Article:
top of page
Search
  • Nicholas Whited

The Evolving Role of HR in 2023: How to Stay Ahead of the Curve

The role of Human Resources (HR) has undergone a significant evolution in recent years, and this is expected to continue in 2023. As businesses navigate an increasingly dynamic environment, the HR function is becoming an increasingly strategic and valuable part of the organization. As we move into 2023, this shift towards a more strategic role for HR will be shaped by a few key components including enhanced CHRO leadership, continued talent and culture development, managing workforce ecosystems, and a fresh approach to the exhausted “work-life balance” conversation. But what does this mean for organizations and their HR departments?


The CHRO

The CHRO role has become the face of an organization’s culture. CHROs are no longer just responsible for overseeing a team of glorified administrators, but instead, are taking on a more prominent role in shaping the overall direction of the organization. CHROs are playing a key role in areas such as talent acquisition, development, and retention, leading the charge in creating a culture of diversity, equity, inclusion, and psychological safety, driving employee engagement and change, all while collecting and interpreting data to support the organization’s objectives.


This shift towards a more strategic role for CHROs is driven by the growing recognition that human capital is a key driver of organizational performance, and that effective human resources management is critical to achieving business objectives. Every future-fit organization will need a CHRO with business acumen that will put the employee experience first while finding that delicate balance with business objectives.


With the needs on this front being ignored or placed on the back burner for so long, it’s time for board members and executive teams to support these HR missions more than ever before.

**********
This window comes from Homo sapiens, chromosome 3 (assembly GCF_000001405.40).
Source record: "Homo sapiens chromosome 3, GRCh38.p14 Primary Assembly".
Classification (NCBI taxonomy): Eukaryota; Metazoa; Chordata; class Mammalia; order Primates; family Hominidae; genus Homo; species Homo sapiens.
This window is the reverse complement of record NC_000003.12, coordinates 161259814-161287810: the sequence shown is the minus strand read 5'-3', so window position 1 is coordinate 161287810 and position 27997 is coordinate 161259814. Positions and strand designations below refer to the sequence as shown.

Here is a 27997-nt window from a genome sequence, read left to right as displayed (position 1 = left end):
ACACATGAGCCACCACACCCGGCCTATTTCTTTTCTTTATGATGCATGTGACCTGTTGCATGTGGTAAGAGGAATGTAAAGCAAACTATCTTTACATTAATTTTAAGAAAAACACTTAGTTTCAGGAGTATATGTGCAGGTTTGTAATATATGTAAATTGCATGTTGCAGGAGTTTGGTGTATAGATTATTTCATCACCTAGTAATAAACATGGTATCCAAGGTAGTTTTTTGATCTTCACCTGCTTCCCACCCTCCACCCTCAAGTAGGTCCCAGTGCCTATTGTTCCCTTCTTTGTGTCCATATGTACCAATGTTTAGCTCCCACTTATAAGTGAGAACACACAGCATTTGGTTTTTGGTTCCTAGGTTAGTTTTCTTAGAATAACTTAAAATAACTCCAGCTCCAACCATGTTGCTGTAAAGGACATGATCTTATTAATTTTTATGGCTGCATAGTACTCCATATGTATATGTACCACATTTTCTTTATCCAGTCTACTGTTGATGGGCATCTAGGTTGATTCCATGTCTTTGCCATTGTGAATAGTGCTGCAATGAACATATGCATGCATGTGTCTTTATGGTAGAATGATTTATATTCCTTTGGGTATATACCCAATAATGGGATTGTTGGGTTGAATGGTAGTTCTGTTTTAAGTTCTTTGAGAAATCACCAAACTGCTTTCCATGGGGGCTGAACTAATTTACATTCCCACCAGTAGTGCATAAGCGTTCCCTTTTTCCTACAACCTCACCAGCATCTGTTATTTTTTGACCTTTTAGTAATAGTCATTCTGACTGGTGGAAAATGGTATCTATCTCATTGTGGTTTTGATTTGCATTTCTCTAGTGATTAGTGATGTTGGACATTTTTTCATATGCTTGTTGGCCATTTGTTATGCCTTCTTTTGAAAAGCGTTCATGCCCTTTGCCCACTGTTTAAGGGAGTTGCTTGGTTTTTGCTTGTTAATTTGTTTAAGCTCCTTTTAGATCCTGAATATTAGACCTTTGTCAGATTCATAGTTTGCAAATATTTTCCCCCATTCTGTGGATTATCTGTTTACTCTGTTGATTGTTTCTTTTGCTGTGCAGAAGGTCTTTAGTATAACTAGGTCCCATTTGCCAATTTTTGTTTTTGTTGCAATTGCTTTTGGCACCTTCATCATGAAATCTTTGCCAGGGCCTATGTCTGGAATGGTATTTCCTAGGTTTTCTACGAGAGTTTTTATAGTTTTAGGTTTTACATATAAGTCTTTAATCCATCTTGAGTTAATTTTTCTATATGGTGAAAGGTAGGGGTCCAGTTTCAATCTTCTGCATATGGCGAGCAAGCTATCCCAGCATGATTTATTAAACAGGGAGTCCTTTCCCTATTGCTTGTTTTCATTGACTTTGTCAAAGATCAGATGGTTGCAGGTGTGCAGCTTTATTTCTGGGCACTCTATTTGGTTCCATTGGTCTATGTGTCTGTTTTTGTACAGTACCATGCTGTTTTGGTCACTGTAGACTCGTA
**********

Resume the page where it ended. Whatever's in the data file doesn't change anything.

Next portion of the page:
Managing Talent and Culture

Talent management, and more specifically upskilling, is an area that has steadily increased in importance. This has historically been driven by the need for a higher skilled front-line workforce. More recently, it has seen increased attention as a result of poor leadership driving attrition. With the war for talent remaining fierce, organizations are recognizing the importance of investing in their people in order to attract and better retain top talent. This has given rise to the need for the HR function to develop and implement new talent management strategies, identify and develop high-potential employees, and create a culture of continuous learning and development. This is driven by the growing recognition that a strong talent management strategy is critical to building a sustainable competitive advantage in today’s employment market.


The spotlight on organizational culture extends from there. DEI has been the major pillar of the culture conversation in recent years and will continue to be going forward. HR will continue to be the prominent driver in shaping and maintaining the culture of the organization and will need to double down on this front. We’ve seen countless organizations jumping on the DEI train (or at least they say they are), but it’s going to take a lot more than a few employee resources groups (ERP’s) and the creation of a DEI manager position to truly move the needle.


It’s time to move past tokenism and drive real, tangible change in organizational culture and employee engagement.


A Redesigned Workforce